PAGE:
Tuesday, November 11, 2008

Giving to charity is much like investing

A great article today in the New York Times about charitable giving. It talks about George Soros $50 million gift to the Millennium Project. Some quotes are taken from Soros about his gift to the charity.

The article also provides some guidance to would be givers on how to choose a charity. Explaining that some research is needed much like you would research an investment. It reminded us that we should have one of these charity oversight groups on our "get Involved Links" so we will add Charity Navigator later today.

Our snippet from the Times article includes Soros explanation on why he thought the Millennium villages was a worthy charity.

Mr. Soros’s gift was for Millennium Villages, a project of Millennium Promise affecting a half-million people in Africa, where more than 80 villages are operating or are planned in 10 countries: Ethiopia, Ghana, Kenya, Malawi, Mali, Nigeria, Rwanda, Senegal, Tanzania and Uganda. Professor Sachs described the project as community-based development using a three-pronged approach — agriculture, health and education.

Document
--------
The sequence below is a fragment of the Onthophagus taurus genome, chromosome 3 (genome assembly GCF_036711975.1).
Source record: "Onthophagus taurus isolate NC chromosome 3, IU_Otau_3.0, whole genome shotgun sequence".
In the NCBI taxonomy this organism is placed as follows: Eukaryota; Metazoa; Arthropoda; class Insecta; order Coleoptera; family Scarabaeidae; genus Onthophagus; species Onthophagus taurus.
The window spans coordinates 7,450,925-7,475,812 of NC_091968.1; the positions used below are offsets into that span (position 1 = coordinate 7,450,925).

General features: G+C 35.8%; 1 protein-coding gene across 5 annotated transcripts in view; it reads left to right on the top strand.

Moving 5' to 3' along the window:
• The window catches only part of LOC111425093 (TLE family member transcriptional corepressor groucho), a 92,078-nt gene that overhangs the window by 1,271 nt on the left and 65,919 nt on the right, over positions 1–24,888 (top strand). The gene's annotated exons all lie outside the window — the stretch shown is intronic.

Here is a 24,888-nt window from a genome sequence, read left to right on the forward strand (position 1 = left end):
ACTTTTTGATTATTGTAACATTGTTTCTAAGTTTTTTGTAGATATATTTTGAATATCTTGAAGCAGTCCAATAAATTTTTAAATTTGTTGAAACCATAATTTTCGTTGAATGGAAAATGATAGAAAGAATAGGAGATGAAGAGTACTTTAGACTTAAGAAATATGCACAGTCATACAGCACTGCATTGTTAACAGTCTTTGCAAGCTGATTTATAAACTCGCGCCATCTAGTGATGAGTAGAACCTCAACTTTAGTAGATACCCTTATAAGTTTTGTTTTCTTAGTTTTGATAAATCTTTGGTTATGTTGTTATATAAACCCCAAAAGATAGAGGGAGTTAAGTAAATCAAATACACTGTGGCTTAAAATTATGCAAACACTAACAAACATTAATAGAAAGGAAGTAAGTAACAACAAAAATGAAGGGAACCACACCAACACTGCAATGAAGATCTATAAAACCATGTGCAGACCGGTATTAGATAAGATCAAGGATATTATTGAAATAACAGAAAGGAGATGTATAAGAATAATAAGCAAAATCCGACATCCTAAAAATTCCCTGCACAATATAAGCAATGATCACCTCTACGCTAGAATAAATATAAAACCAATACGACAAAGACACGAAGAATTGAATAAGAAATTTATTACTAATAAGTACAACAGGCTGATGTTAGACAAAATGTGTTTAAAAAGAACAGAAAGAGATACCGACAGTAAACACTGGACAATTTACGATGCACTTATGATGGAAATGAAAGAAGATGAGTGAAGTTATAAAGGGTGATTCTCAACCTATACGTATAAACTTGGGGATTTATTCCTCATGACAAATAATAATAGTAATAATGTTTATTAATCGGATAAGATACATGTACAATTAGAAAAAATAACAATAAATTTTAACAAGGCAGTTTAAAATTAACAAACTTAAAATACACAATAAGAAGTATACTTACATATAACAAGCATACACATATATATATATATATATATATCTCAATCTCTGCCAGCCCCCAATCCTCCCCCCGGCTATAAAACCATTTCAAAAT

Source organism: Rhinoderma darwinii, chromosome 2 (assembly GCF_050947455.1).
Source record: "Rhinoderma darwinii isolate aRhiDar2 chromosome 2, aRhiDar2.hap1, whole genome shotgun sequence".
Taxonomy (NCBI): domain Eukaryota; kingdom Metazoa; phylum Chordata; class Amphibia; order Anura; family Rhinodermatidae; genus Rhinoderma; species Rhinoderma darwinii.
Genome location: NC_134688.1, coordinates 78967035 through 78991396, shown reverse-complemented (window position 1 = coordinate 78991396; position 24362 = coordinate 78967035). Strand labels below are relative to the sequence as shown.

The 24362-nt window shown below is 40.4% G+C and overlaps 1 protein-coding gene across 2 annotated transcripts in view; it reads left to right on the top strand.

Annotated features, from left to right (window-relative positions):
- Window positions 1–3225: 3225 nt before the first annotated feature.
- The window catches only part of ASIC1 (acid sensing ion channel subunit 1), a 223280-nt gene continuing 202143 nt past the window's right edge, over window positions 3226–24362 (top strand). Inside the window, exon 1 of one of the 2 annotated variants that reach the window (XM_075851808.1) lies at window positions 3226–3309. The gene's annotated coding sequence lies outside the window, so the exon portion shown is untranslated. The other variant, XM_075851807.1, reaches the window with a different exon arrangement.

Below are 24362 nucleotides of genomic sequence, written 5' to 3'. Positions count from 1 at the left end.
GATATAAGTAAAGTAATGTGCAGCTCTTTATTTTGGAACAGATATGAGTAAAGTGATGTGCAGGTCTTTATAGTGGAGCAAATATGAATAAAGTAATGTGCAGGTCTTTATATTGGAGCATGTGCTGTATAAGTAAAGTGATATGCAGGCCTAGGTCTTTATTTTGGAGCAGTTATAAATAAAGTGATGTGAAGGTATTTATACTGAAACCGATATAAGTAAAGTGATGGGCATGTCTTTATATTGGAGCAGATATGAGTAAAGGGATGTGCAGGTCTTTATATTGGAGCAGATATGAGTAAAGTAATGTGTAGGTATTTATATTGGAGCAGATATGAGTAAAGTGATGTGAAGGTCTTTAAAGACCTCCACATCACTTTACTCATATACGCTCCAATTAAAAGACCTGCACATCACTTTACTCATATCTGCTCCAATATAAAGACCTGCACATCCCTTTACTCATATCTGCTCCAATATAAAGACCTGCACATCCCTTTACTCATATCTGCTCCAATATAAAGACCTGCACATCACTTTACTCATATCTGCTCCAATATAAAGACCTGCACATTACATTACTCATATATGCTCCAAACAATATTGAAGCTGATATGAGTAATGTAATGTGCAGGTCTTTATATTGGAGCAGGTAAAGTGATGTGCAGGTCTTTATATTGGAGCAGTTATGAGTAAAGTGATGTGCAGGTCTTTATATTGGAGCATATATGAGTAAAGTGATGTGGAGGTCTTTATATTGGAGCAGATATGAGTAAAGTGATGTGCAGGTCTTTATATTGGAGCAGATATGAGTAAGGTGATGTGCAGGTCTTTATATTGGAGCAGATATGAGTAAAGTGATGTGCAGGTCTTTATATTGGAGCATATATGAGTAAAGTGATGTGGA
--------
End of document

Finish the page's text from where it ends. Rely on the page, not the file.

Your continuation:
Asked why he had chosen Millennium Promise, Mr. Soros, a graduate of the London School of Economics, said, “Watching the Millennium efforts, I thought it was worth taking a risk.”

“My calculation in supporting this is as follows: $500 will move a family out of poverty,” he said. “As a pilot program, it will make a big difference in the pilot villages.” That is the first level of risk, he said, and it alone would justify the expenditure.

The second level of risk is leverage, or the hope that the villages will succeed in setting an example. “It can be a model for bringing about systemic change,” Mr. Soros said, and “if it can be scaled up, it will make a very big difference.”

Often pilot programs do not succeed on a larger scale, he added, but in this case he is hopeful. The government of Mali is very supportive, he said, so it could be expanded there.

Asked how he would advise prospective donors, Mr. Soros said they should “do as much research as possible. Looking at the expense issue is relevant but not decisive.” The humanitarian factor is vital. “There is no substitute for firsthand engagement,” he said.

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